Trigger Warning for those struggling with suicidal ideation. If you are I urge you to call a friend and tell them how scared you are. The disorder will tell you not to: don’t listen to it. If you don’t have someone to call then call the National Suicide Prevention Lifeline at 1-800-273-8255. They help. I swear it.
It usually doesn’t make sense to rank emotions (they are multifarious sensations that can seemingly control us at times, theirs not best or worst), but I think there’s an ugliest emotion. It’s ugly in that it, like king Midas’ touch, makes everything it comes in contact with of similar substance. It can taint in a certain way. It even hard to talk about and hard to see due to what it invokes in the lookers or listeners: self-loathing.
Like any emotion self-loathing is a mix of other, less complex feelings that then employs itself in various particular forms. But a lot of times it’ll look like this: someone in the corner of an unevenly lit room, still wearing their jacket, with their greasy, un-showered hair hanging down as they viciously swear at themselves again and again and again. The person is both isolating themselves, but speaking audibly enough that others don’t hear and this, perhaps, is the unstable crux of self-loathing: it is both directed at the individual who hates, while still being directed outwardly. It contains the rage of a despair that says “Why couldn’t you love me enough?” while being unable to accept any love as honest or genuine. It can also go from a dense point of anger to a wide, subtle pattern of self-sabotage. It, like everything part of the depressive attitude, is cunning as hell.
I can tell you that shame plays a large part in self-loathing. The idea that you’ve done something wrong around other people and they knew you’ve done something wrong and that now they might think ill of you seems to bring out in people a tendency to mentally and verbally self-flagellate, as if their self-imposed anger might pre-empt and cut of the need for others to punish them (punish in the imagined form of more shame or some yet undiscovered terrifying feeling). So this brings out another layer to self-loathing; the anger for others is derived from what they might be doing and saying and how that feels like a true reflection of oneself.
I felt the need to write about this little talked about feeling because it’s one that visits me from time to time and it’s one that very few talk about in a calm way. Frankly, I’ve had a tough week regarding inter-personal relationships. I said some stupid things, had so things said to me, and walked home with my head hung and my heart heavy. On the walk from my friend’s house to my own all I could do was picture a whirlpool I was at the bottom of, a whirlpool that turned out to be a charming porcelain toilet where I was forced to eat shit for things I said. I kept imagining how disgusted others were with me (when I was disgusted with myself) and I kept imagining how this thing I call a person was now a broken veneer that I’d been desperately trying to hold in place for a long time. I was angry, but only angry enough to hurt myself. It seemed logical to slam my head against the wall, or a hammer on the back of my hand. I wanted the external word to exactly reflect the inflamed pain of my psyche. Instead I played Mario because I was so crippled by overwhelming shame/loathing/fear.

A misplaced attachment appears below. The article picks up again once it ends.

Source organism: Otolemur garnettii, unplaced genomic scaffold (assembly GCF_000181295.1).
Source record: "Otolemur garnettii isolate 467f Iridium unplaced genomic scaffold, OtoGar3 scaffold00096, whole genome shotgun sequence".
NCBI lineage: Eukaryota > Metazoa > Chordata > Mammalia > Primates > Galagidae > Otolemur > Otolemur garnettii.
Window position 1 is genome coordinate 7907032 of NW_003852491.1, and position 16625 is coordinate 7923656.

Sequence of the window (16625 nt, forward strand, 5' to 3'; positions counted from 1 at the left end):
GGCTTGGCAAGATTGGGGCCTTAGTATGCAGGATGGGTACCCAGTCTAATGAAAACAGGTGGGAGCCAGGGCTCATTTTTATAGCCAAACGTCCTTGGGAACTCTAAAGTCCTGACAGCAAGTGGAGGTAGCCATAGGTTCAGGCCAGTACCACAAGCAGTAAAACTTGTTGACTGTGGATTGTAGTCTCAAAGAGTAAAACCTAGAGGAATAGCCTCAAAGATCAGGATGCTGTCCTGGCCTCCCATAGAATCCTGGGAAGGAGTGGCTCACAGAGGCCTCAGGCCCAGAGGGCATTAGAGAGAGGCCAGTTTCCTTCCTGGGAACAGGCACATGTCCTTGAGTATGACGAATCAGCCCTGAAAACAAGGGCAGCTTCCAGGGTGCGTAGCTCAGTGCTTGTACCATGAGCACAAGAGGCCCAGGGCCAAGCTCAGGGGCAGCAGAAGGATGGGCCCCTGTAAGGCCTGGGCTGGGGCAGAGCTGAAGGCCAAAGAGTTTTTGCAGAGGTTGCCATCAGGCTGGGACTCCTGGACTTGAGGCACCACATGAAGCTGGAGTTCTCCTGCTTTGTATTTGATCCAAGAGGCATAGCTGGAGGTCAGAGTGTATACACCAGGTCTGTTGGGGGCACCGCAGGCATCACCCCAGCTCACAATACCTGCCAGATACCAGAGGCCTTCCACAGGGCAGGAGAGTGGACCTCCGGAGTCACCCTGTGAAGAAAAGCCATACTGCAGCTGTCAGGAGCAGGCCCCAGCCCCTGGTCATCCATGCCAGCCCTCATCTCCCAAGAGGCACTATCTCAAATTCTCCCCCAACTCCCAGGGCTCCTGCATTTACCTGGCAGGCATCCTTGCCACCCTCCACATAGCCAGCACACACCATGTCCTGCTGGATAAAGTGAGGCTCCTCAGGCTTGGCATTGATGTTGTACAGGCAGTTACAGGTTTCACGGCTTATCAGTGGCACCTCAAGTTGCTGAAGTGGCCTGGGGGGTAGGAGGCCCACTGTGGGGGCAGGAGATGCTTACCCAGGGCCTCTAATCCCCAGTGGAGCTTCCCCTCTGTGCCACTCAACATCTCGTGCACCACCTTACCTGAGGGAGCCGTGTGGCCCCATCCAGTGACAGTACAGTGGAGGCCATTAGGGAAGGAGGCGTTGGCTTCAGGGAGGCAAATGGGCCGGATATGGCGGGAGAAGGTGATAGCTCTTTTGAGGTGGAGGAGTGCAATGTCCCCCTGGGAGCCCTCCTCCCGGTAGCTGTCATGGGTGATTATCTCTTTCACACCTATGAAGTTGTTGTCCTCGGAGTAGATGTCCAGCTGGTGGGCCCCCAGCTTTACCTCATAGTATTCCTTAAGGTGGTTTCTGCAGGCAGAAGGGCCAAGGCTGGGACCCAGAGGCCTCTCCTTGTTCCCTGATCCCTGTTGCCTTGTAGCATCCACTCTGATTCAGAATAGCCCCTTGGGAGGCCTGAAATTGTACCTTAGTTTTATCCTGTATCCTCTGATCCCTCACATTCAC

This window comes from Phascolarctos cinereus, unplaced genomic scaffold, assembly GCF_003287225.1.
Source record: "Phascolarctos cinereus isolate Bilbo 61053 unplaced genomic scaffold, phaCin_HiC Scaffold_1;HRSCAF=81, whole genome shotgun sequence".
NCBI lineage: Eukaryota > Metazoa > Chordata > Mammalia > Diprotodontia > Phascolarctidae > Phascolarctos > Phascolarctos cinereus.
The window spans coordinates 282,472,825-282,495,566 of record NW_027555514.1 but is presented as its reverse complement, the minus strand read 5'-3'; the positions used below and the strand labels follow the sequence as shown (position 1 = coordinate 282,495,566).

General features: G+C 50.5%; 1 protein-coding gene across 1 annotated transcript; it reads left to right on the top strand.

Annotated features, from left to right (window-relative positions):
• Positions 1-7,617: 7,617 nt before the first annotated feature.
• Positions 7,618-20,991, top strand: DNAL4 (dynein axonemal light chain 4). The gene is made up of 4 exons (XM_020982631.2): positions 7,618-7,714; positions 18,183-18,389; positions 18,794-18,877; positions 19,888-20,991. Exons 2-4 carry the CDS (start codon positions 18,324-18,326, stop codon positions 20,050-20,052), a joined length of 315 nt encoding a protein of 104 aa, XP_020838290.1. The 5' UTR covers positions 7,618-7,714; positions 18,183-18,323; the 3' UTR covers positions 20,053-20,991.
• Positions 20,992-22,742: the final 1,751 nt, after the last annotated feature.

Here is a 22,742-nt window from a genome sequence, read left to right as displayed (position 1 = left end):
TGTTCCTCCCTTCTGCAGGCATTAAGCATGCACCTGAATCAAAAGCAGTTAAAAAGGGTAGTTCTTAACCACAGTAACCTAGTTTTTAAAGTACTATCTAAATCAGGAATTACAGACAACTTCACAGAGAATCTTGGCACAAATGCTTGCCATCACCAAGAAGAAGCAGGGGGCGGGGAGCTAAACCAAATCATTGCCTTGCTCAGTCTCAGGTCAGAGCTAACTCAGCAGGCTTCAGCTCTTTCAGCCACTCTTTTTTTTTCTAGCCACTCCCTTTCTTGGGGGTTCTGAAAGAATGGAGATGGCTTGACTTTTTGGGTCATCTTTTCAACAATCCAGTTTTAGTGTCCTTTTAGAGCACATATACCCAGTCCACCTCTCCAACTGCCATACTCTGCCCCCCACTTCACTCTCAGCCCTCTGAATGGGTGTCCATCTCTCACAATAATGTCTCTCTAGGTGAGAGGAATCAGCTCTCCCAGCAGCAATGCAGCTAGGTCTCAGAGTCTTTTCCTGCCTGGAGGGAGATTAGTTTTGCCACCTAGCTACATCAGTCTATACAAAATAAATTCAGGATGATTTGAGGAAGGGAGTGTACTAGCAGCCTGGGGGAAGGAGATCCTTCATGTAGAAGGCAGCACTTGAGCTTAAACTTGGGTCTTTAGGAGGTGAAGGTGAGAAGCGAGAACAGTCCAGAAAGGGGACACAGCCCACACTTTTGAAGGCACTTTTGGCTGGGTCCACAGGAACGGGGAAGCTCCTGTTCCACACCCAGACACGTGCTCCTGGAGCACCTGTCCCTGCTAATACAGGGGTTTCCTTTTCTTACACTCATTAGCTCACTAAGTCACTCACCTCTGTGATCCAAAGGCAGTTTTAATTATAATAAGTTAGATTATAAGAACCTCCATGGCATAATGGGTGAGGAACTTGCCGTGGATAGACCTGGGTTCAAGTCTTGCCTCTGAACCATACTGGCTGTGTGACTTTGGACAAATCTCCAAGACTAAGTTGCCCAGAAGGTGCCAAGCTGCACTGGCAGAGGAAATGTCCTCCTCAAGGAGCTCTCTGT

There’s a reason this stuff needs to be talked about. The thing is the above scenario is one I’ve lived in spirit a lot of times. The intensities have been different, sure, but all with the same strange mix of anger and contempt for myself and others. The only thing is, when self-loathing and depressive tendencies team up they start to become really dangerous. On that walk home I did more than think about hurting myself. I wanted to escape this cavalcade of painful confusion I was in so I looked up and thought the telephone pole was a nice place to hang a noose.
In every despair there’s usually something else struggling to get loose, something that wants to be free of the despair. This struggling can take the form of suicidal ideation (the final escapism) or the torrent of thought and feeling associated with self-loathing (if only I could contain all these thoughts and feelings in one grand picture, maybe I could purge them!), but despair must be struggled with in the right way. Friends help. So do pets. Tactile and soothing things that don’t seek to remove you or your thoughts, but rather, to coax them into submission, like cooing at an infant. In fact it’s this most basic ‘self-talk’ that gets me through self-loathing periods. Repeatedly telling myself “okay John, you’re doing this, you’re okay because you’re doing this and you’re doing this because you’re okay” (the ‘this’ referring to anything from walking to eating to teaching to goddamn breathing. When the black hole of self-loathing is involved talking to myself makes me a little less crazy.